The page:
Have You Thought About Your Digital Assets?

When you create your estate plan, doubtless you are thinking of the property that you want to bequeath, and the financial assets that you want to leave behind to loved ones and charity. Some things that may not have crossed your mind are instructions about your digital assets. Forbes.com highlighted this growing item of concern that many people overlook. More than ever, your digital assets are an issue that your estate plan has to address. Otherwise, your family might be locked out of your online banking and social media accounts because of those Terms and Conditions that you never read.

This may not sound like a problem, and even if it is a bother, it surely has a quick fix, right? As it turns out, it is not enough to list your accounts and passwords, then give these to your executor. It does not matter if someone has this information if they do not have the legal right to access the account. Take Twitter and Facebook for example. The Terms of Service dictate who can access your account, and these regulations also depend on the state where you live. For example, after their son died during military service, parents found that they could not reach their son's email, and they faced severe legal difficulties when they asked to be able to do so.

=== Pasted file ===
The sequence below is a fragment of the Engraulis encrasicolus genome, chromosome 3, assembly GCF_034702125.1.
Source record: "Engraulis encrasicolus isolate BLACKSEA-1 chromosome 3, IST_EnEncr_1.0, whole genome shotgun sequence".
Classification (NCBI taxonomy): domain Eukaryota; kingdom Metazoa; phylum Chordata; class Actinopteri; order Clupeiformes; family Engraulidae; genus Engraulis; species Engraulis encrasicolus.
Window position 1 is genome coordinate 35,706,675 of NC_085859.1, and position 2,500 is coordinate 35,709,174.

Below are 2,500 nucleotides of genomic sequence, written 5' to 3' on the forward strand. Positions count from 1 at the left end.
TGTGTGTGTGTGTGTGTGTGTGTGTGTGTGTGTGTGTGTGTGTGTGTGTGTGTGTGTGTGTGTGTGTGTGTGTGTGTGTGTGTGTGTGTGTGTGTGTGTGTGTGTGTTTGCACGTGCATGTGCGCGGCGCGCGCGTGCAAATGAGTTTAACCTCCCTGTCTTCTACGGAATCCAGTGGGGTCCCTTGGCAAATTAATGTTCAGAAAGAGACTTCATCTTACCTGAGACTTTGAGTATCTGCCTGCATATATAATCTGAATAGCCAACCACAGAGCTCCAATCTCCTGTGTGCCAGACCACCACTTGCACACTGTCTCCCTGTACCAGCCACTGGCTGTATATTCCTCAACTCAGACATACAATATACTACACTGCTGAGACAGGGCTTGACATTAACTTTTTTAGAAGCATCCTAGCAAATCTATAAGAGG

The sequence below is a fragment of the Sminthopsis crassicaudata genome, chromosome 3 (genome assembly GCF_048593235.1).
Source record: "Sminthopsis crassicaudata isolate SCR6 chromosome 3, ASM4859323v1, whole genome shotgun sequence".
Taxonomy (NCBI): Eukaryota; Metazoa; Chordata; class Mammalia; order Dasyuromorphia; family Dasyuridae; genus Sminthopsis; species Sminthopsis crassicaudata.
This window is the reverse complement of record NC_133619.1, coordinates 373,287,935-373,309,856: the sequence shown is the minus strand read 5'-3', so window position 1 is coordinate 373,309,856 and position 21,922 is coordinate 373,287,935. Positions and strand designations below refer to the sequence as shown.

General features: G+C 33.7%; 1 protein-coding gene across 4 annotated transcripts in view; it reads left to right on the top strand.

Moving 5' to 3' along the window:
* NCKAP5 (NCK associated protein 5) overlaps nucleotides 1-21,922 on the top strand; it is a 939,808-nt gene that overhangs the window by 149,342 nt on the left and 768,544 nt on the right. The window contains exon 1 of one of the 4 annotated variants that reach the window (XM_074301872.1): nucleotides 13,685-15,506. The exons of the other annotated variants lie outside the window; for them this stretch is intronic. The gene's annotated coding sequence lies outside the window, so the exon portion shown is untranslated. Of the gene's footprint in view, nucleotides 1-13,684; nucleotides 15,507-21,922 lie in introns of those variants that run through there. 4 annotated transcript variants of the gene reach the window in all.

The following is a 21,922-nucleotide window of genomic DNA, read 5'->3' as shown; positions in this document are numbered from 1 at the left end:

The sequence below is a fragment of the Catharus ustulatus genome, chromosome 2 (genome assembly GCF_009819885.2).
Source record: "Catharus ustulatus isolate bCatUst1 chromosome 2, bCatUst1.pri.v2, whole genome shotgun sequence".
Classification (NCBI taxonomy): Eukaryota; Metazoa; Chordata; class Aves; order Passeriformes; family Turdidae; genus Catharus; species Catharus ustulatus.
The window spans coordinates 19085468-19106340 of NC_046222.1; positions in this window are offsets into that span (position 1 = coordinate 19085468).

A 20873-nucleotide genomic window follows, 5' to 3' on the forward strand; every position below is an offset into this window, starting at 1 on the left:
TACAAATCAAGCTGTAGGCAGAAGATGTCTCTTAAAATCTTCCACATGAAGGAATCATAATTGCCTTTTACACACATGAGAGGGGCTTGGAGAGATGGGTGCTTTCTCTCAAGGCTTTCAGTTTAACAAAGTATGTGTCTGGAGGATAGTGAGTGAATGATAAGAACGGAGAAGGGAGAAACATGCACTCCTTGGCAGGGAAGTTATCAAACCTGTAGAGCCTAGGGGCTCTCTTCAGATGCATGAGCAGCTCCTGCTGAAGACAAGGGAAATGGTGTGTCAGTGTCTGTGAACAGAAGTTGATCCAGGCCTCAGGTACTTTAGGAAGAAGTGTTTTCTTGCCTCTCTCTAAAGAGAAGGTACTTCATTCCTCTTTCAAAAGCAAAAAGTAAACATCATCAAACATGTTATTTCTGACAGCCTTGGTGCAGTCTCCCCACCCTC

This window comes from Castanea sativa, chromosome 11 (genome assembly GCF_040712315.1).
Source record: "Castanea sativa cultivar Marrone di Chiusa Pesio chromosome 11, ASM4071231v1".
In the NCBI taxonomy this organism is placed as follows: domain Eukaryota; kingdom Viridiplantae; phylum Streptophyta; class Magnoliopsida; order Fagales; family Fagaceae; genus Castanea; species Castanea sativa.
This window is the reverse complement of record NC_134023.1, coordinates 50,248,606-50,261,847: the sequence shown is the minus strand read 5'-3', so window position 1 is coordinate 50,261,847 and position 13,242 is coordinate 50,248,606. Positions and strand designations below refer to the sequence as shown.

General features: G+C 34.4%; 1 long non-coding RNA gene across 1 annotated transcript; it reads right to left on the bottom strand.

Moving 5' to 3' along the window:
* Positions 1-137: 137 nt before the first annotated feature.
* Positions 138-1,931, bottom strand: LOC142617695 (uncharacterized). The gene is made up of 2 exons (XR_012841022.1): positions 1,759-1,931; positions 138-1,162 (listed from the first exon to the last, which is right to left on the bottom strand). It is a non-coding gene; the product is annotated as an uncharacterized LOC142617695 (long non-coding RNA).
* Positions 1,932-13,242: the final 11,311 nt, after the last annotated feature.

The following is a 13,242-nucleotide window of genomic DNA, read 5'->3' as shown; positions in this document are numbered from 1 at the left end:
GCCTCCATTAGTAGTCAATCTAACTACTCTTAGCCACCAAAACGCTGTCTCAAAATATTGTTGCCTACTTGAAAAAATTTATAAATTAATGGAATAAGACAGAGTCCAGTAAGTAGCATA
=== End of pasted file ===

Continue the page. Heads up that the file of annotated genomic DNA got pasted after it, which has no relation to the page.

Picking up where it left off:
More worrisome is the possibility that your accounts can be mined to commit identify theft, possibly leaving all your assets exposed, even leaving them open to be dissipated. Before you worry about passing down your digital assets, you have to make sure that they are secured. You want to have strong passwords, and you want to install firewalls, antiviruses, antimalware, and more.

Once your assets are safe, there are then several things that you can do to make sure that they are made available to your family after your passing. For example, you can create an encrypted electronic vault to hold all your account information. This can be done through apps such as oneSafe, eWallet, or 1Password. In this way, you can store your usernames, passwords, and security questions. You have to notify your executor or heirs about this electronic storage, and this way, it will be easier for them to access your accounts. You might want to consider using PasswordBox, which actually enables you to choose your heir, another user on PasswordBox who will inherit your account when you pass on.

You will further have to include measures in your estate plan regarding your digital accounts. The first item of business is to make security measures like those mentioned above, keeping your account information in one, safe place for an executor or an heir to have. If you are someone who has a great deal invested in digital accounts, then it will time well spent to examine your state's laws to understand the rules about digital assets. Then you can understand what you want to put into your estate plan to handle the passing down of your digital legacy. Of course, legal documents such as estate plans and state laws are something you want to go over with an attorney.

Your digital assets can be of financial value as well as of emotional importance. They can also be of historic worth to a family, especially pictures, videos, and music. As much as you may want to ensure the survival of this digital property, you can only do this if you take all the required steps. You may want to consult a professional to ensure that your assets are safe. To make sure that all your legal bases are covered, contact a probate attorney today.